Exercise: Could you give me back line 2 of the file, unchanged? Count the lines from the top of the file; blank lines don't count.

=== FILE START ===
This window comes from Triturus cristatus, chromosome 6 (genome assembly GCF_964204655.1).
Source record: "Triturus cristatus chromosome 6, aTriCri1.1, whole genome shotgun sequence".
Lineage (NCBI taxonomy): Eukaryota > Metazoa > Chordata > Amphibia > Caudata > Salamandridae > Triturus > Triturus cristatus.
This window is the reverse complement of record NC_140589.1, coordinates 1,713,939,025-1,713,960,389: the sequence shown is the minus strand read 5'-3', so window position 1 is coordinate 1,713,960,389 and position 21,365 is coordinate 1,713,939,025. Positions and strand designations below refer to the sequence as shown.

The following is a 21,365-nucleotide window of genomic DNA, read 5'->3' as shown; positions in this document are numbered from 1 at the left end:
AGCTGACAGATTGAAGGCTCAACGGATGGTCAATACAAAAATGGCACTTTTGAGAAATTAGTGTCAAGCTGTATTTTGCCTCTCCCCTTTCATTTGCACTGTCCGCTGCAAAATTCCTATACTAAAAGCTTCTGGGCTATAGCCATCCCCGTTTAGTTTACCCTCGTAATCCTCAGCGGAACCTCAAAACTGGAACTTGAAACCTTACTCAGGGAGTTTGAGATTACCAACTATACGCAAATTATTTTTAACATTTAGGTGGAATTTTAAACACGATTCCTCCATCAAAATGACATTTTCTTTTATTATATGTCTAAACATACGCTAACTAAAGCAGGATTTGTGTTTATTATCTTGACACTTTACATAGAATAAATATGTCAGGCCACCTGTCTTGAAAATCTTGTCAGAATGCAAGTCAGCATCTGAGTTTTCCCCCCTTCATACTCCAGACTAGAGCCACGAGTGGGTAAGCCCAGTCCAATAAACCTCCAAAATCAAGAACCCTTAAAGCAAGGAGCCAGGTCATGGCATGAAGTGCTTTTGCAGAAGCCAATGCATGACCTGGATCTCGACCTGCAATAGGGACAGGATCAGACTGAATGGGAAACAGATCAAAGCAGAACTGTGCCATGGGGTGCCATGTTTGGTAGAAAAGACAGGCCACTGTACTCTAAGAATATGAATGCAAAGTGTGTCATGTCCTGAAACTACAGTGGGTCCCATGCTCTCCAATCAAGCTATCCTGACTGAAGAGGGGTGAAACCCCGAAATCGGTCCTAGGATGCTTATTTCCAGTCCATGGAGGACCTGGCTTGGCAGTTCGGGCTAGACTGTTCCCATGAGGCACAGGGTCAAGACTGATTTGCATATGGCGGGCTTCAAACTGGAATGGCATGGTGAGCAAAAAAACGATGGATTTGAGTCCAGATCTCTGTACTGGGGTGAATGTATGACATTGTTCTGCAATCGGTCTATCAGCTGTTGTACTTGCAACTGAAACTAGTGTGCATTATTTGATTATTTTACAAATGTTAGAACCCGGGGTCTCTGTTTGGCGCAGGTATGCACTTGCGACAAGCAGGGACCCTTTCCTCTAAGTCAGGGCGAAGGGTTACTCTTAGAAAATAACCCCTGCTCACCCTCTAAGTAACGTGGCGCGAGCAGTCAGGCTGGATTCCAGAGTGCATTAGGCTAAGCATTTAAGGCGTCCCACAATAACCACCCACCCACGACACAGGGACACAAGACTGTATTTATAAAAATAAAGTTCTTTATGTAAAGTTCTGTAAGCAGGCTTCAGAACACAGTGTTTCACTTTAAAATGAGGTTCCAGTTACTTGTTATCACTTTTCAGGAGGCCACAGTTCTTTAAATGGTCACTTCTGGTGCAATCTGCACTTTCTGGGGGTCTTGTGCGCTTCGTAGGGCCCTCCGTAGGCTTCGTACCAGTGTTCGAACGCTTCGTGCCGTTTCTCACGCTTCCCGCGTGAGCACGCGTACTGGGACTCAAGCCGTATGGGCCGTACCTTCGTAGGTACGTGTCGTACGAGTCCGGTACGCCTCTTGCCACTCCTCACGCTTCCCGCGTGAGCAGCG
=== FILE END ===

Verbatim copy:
Source record: "Triturus cristatus chromosome 6, aTriCri1.1, whole genome shotgun sequence".